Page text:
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RJS v R  NSWCCA 241
Majority verdicts — essential statutory pre-conditions — appropriate directions
The case discusses the majority verdict provisions found in s 55F of the Jury Act 1977 (NSW) and appropriate directions where a jury cannot agree before the time for taking a majority verdict has arrived. Section 55F(2) provides as follows:
A majority verdict may be returned by a jury in criminal proceedings if:
a unanimous verdict has not been reached after the jurors have deliberated for a period of time (being not less than 8 hours) that the court considers reasonable having regard to the nature and complexity of the criminal proceedings, and
the court is satisfied, after examination on oath of one or more of the jurors, that it is unlikely that the jurors will reach a unanimous verdict after further deliberation.
The appellant was found guilty by majority verdict of an offence of indecent assault. The jury retired to consider its verdict on a Thursday at 12:15 pm. The jury sent a note at 1:40 pm the next day stating it would make no more progress in reaching a unanimous verdict. The judge observed to counsel that the time for taking a majority verdict was “getting close”. Both counsel agreed that 2:30pm would be a reasonable period of time. The judge indicated that he would proceed on that basis. At 2:15pm the jury returned. The judge gave the jury a perseverance direction in accordance with Black v The Queen (1993) 179 CLR 44 urging them to continue to attempt to reach a unanimous verdict but added:
… certainly by 2.30 today you will have been deliberating for eight hours. If 2.30 came and you were unable to reach a unanimous decision but eleven of you agreed, then you would be entitled to return a verdict at that time.
The jury retired at 2:18pm and returned a majority verdict at 2:45pm.
The court (Spigelman CJ; Simpson and Harrison JJ agreeing) held that the trial judge failed to comply with the two essential statutory pre-conditions in s 55F(2). This resulted in a miscarriage of justice whereby the appellant did not receive a trial according to law. Further, the additional directions (quoted above) undermined the effect of the Black direction. A further direction about the possibility of a majority verdict should not have been given at that stage.
Section 55F(2)(a) and (b) represent two significant qualifications to the fundamental principle that a jury verdict in a criminal trial is to be unanimous. Both are essential pre-conditions which require the express attention of the trial judge. Section 55F(2)(a) requires the trial judge to make a judgment as to whether or not a “reasonable” period had elapsed in all of the circumstances of the trial. Section 55F(2)(b) requires a formal procedure for examining at least one juror, perhaps more, to satisfy the judge that it was unlikely that a unanimous verdict would be reached. Spigelman CJ said at :
These two matters are essential pre-conditions which Parliament required to be met. Each precondition involves a judgment by the trial judge of a character with which this Court is reluctant to intervene. In the present case, however, on the materials before the Court, the trial judge failed to address either matter. Either would, in my opinion, be sufficient to vitiate the trial.
The Black direction given was undermined by the judge’s additional reference to the possibility of a majority verdict at 2:30pm. The judge should not have given the further direction at that stage. Spigelman CJ at  referred to the Victorian decision of R v VST  VSCA 35 where Phillips JA said that where the jury says it cannot agree shortly before the time for taking a majority verdict has arrived, it is wiser for the judge not to mention the possibility of a majority verdict and to send the jury back to their room to persevere in their deliberations for the time being.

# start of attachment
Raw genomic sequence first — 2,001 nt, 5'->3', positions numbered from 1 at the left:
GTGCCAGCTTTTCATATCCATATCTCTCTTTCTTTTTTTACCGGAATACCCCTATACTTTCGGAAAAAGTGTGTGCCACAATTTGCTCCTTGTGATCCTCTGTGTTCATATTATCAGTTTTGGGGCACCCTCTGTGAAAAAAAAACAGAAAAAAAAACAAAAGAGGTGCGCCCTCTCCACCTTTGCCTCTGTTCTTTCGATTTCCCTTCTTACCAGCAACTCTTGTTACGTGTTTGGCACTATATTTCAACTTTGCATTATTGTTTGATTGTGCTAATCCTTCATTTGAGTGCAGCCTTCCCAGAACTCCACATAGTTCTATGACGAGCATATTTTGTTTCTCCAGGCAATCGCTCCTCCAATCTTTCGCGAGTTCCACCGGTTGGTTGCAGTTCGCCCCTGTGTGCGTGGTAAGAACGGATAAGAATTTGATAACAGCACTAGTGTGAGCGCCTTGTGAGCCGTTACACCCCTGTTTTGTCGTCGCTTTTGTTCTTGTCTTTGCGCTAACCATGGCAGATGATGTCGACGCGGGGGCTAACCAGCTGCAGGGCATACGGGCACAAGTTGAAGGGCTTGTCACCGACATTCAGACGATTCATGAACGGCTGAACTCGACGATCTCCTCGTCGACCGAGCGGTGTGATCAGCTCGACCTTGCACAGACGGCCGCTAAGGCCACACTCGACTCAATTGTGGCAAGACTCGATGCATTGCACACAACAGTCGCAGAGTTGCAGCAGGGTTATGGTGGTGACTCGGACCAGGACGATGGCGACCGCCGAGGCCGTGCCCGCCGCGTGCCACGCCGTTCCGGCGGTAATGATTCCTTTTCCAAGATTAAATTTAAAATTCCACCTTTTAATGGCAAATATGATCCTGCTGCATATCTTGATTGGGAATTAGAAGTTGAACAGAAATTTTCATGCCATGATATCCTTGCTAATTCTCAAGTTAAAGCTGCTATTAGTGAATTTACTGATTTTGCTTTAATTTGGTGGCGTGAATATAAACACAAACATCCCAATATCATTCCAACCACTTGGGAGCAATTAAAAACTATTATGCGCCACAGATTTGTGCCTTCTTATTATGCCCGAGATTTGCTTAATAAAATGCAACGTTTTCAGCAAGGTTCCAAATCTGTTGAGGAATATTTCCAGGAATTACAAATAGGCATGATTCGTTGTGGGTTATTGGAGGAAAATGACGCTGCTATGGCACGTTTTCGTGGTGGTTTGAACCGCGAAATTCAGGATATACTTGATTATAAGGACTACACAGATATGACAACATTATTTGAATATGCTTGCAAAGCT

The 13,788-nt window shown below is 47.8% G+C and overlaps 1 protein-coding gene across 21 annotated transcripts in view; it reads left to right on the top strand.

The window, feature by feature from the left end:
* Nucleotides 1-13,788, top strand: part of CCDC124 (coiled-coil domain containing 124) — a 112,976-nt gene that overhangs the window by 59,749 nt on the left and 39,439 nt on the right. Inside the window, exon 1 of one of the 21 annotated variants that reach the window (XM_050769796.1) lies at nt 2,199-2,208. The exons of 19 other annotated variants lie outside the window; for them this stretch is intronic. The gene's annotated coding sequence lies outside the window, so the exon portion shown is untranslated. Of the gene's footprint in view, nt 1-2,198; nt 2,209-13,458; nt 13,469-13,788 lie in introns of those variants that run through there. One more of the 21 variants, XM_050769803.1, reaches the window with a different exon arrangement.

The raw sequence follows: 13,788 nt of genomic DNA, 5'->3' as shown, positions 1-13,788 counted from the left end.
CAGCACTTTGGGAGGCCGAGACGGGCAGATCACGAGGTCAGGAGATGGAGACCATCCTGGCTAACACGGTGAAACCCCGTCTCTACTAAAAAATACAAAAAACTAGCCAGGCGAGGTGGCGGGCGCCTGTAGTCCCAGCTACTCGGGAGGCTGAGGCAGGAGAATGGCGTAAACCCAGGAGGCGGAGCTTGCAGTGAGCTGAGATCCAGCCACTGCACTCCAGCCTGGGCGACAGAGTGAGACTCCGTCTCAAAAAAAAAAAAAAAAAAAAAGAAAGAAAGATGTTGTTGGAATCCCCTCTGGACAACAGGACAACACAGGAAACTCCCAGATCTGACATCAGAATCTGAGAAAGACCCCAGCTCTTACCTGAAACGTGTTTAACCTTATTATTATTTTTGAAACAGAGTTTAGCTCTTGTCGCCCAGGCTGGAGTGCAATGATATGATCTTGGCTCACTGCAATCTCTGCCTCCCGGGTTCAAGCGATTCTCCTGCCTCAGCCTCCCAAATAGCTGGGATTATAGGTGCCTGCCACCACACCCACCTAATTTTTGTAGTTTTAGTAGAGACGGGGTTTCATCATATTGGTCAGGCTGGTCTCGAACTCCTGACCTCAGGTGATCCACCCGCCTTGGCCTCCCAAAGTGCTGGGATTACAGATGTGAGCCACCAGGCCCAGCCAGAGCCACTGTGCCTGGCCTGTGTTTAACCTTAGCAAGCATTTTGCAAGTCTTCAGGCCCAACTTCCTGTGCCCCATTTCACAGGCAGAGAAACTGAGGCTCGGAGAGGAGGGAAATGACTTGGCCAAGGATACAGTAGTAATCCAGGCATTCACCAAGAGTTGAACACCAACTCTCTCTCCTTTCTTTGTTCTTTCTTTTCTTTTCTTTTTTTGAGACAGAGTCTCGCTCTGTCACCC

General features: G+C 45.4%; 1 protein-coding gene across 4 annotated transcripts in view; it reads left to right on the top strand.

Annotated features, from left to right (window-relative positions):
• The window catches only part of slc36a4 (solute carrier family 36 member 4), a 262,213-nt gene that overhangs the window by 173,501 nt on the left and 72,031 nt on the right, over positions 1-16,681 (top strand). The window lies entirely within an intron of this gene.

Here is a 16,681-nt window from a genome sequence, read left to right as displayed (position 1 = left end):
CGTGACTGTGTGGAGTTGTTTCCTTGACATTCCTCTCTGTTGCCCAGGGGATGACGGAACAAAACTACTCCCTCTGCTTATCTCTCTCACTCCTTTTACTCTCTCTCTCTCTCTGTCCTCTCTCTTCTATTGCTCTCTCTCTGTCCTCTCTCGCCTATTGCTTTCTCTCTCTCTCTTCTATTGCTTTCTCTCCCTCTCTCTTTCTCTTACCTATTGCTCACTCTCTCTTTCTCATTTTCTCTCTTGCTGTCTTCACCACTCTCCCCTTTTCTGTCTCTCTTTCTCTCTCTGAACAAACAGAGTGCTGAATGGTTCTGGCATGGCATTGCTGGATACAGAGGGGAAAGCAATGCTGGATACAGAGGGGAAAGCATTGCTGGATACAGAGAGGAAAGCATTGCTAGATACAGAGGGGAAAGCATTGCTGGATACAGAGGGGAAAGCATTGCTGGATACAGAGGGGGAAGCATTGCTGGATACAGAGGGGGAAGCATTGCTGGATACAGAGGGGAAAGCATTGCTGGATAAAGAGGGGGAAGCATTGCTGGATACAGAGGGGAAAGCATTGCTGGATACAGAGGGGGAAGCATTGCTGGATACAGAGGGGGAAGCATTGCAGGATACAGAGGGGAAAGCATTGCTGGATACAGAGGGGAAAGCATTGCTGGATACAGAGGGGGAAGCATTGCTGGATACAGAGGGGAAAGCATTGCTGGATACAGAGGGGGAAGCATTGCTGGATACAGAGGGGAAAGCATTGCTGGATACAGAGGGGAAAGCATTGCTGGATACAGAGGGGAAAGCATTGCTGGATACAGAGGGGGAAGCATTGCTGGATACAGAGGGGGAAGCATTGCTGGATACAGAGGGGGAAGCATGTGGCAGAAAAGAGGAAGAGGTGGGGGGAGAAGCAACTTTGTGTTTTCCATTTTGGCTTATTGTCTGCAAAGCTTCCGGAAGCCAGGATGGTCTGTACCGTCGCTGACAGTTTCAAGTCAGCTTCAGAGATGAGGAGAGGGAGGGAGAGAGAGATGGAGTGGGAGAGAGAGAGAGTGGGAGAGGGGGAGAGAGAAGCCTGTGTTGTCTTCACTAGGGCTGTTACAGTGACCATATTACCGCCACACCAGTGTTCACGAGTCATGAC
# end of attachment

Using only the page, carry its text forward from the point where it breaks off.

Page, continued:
Phillips JA also said in VST that the judge could recall the jury once a reasonable time had elapsed without notice that they are unable to reach a unanimous verdict. Spigelman CJ did not endorse that statement as a general proposition and said at –:
The Victorian Act there under consideration was in different terms to s 55F of the Jury Act and I would not wish to be taken to endorse the proposition that the trial judge should recall the jury, without notice of their inability to reach a unanimous verdict, as soon as a “reasonable time” had expired. In particular, the requirements of examining a juror on oath means that the determination for which s 55F(2)(b) calls, requires additional procedures to those envisaged by the Victorian Court of Appeal.
In the present case, the course of events should have been to give the Black direction and then, in the absence of the jury, to take submissions from counsel as to when, in the particular circumstances of this case, a reasonable time could be said to have expired. It is inappropriate to determine that there should be a general practice about whether the trial judge, having determined what was such a reasonable time should, upon the elapse of that time, intervene with the jury’s deliberations. What should occur will vary from case to case.
In many cases, the trial judge may well decide to await a further indication from the jury that it is unlikely that the jurors would reach a unanimous verdict. That is not to say that after the passage of a further lengthy period of time, a matter to be determined by the trial judge, some kind of inquiry to the jury would constitute legal error. This is a matter with respect to which the practice should develop in accordance with the experience of the implementation of the majority verdict system over time. It does not require any definitive guidance from this Court.
Amendments will be made to the Bench Book to incorporate this Special Bulletin.